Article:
from Reader's Digest  Feb 95

	Rear Deeders, how your beds.  Let us salute the eponymous master 
of the verbal somersault, the Rev. William Archibald Spooner.  He left us 
all a legacy of laughter.
	He also gave the dictionary a new entry: SPOONERISM.  the very 
word brings a smile.  It refers to the linguistic flip-flops that turn "a 
well-oiled bicycle" into "a well-boiled icicle" and other ludicrous ways 
speakers of English get their mix all talked up.
	English is a fertile soil for spoonerisms, as author and lecturer 
Richard Lederer points out, because our language has more than three 
times as many words as any other--616,500 and growing at 450 a year.  
Consequently, there's a greater chance that any accidental transposition 
of letters or syllables will produce rhyming substitutes that still make 
sense--sort of.
	"Spooner," says Lederer, "gave us tinglish errors and English 
terrors ath the same time."
	Born in 1844 in London, Spooner became an Angelican priest and a 
scholar.  During a 60-year association with Oxford University, he 
lectured in history, philosophy, and divinity.  from 1876 to 1889, he 
served as a dean, and from 1903 to 1924 as warden, or president.
	Spooner was an albino, small, with a pink face, poor eyesight, 
and a head too large for his body.  His reputation was that of a genial, 
kindly, hospitable man.
	He seems also to have been somewhat of an absent-minded 
professor.  He once invited a faculty member to tea "to welcome our new 
archeology Fellow."
	"But, sir," the man replied, "I AM our new archeology Fellow."
	"Never mind," Spooner said, "Come all the same."
	After a Sunday service he turned back to the pulpit and informed 
his student audience: "In the sermon i have just preached, whenever I 
said Aristotle, I meant St. Paul."
	But Spooner was no featherbrain. In fact his mind was so nimble 
his tongue couldn't keep up.  The Greeks had a word for this typw of 
impediment long before Spooner was born: METATHESIS.  It means the act of 
switching things around.  
	Reverend Spooner's tendency to get words and sounds crossed up 
could happen at any time, but especially when he was agitated.  He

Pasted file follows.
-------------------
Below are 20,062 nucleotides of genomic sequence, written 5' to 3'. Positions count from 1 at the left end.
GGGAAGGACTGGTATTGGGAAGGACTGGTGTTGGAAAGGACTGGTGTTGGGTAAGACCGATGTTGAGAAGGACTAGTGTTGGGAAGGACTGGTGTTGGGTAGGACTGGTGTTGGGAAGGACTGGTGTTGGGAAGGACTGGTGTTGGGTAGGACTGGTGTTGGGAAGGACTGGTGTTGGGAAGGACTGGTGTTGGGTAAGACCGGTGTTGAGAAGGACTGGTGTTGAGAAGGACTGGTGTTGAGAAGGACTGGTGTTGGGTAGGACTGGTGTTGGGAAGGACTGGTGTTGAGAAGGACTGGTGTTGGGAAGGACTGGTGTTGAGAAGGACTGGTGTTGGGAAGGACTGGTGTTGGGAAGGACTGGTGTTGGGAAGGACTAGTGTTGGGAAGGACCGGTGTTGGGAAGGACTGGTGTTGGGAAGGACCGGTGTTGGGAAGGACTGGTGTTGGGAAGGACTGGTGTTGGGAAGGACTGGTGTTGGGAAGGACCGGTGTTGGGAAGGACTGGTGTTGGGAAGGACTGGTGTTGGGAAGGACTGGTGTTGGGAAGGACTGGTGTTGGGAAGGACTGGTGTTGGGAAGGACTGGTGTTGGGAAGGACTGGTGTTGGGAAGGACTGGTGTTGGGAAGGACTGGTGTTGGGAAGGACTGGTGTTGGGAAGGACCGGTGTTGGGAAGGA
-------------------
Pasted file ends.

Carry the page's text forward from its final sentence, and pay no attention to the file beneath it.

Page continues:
reprimanded one student for "fighting a liar in the quadrangle" and 
another who "hissed my mystery lecture."  To the latter he added in 
disgust, "You have tasted two worms."
	Patriotic fervor excited Spooner as well.  He raised his toast to 
Her Highness Victoria: "Three cheers for our queer old dean!"  During WWI 
he reassured his students, "When our boys come home from France, we will 
have the hags flung out."  and he lionized Britian's farmers as "noble 
tons of soil."
	His goofs at chapel were legendary.  "Our Lord is a shoving 
leopard,"  he once intoned.  He quoted I Corinthians 13:12 as, "For now 
we see through a dark, glassly..."  Officiating at a wedding, he prompted 
a hesitant bridegroom, "Son, it is now kisstomary to cuss the bride."  
And to a stranger seated in the wrong place: "I believe you're occupewing 
my pie.  May I sew you to another sheet?"
	Did Spooner really say, "Which of us has not felt in his heart a 
half-warmed fish?"  he certainly could have--he was trying to say 
half-formed wish.
	Lederer offers these other authentic spoonerisms:
	At a naval review Spooner marveled at "this vast display of 
cattle ships and bruisers."
	To a school official's secretary: "Is the bean dizzy?"
	Visiting a friend's country cottage: "You have a nosey little 
crook here."
	Two years before his death in 1930 at age 86, Spooner told an 
interviewer he could recall only one of his trademark fluffs.  It was one 
he made announcing the hym "Kinkering Congs Their Titles Take," meaning 
to say "Conquering Kings."
	So if you have made a verbal slip, rest easy.  Many have.  Radio 
announcer Harry Von Zell once introduced the president as Hoobert 
Heever.  And Lowell Thomas presented British minister Sir Stafford Cripps 
and Sir Stifford Craps.
	Thanks to Reverend Spooner's style-setting sommersaults, our owm 
little tips of the slung will not be looked upon as the embarrassing 
babblings of a nitwit, but rather the whimsical lapses of a nimble brain.
	So let us applaud that gentle man who lent his tame to the nerm.  
May sod rest his goal.